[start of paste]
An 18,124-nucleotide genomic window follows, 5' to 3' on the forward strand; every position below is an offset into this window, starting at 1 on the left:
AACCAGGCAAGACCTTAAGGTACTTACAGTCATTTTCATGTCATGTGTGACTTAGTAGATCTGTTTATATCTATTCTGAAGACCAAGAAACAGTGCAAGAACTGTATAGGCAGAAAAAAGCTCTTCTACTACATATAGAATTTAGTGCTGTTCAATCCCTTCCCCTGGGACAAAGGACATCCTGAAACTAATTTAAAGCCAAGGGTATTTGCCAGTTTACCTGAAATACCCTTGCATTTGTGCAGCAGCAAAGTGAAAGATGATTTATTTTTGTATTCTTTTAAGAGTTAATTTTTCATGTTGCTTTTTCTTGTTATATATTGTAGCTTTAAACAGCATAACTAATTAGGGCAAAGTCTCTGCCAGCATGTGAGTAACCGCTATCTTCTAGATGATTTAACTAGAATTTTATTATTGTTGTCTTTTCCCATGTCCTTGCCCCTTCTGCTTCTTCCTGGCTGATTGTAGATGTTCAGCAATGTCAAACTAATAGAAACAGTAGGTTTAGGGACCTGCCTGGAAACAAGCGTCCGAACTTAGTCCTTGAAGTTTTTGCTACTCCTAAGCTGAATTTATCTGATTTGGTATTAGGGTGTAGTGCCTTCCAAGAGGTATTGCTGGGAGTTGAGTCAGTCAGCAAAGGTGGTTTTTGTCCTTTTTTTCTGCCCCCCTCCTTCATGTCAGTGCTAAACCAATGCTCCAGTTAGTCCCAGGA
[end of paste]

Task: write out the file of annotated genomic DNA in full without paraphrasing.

An 18,124-nucleotide genomic window follows, 5' to 3' on the forward strand; every position below is an offset into this window, starting at 1 on the left:
AACCAGGCAAGACCTTAAGGTACTTACAGTCATTTTCATGTCATGTGTGACTTAGTAGATCTGTTTATATCTATTCTGAAGACCAAGAAACAGTGCAAGAACTGTATAGGCAGAAAAAAGCTCTTCTACTACATATAGAATTTAGTGCTGTTCAATCCCTTCCCCTGGGACAAAGGACATCCTGAAACTAATTTAAAGCCAAGGGTATTTGCCAGTTTACCTGAAATACCCTTGCATTTGTGCAGCAGCAAAGTGAAAGATGATTTATTTTTGTATTCTTTTAAGAGTTAATTTTTCATGTTGCTTTTTCTTGTTATATATTGTAGCTTTAAACAGCATAACTAATTAGGGCAAAGTCTCTGCCAGCATGTGAGTAACCGCTATCTTCTAGATGATTTAACTAGAATTTTATTATTGTTGTCTTTTCCCATGTCCTTGCCCCTTCTGCTTCTTCCTGGCTGATTGTAGATGTTCAGCAATGTCAAACTAATAGAAACAGTAGGTTTAGGGACCTGCCTGGAAACAAGCGTCCGAACTTAGTCCTTGAAGTTTTTGCTACTCCTAAGCTGAATTTATCTGATTTGGTATTAGGGTGTAGTGCCTTCCAAGAGGTATTGCTGGGAGTTGAGTCAGTCAGCAAAGGTGGTTTTTGTCCTTTTTTTCTGCCCCCCTCCTTCATGTCAGTGCTAAACCAATGCTCCAGTTAGTCCCAGGA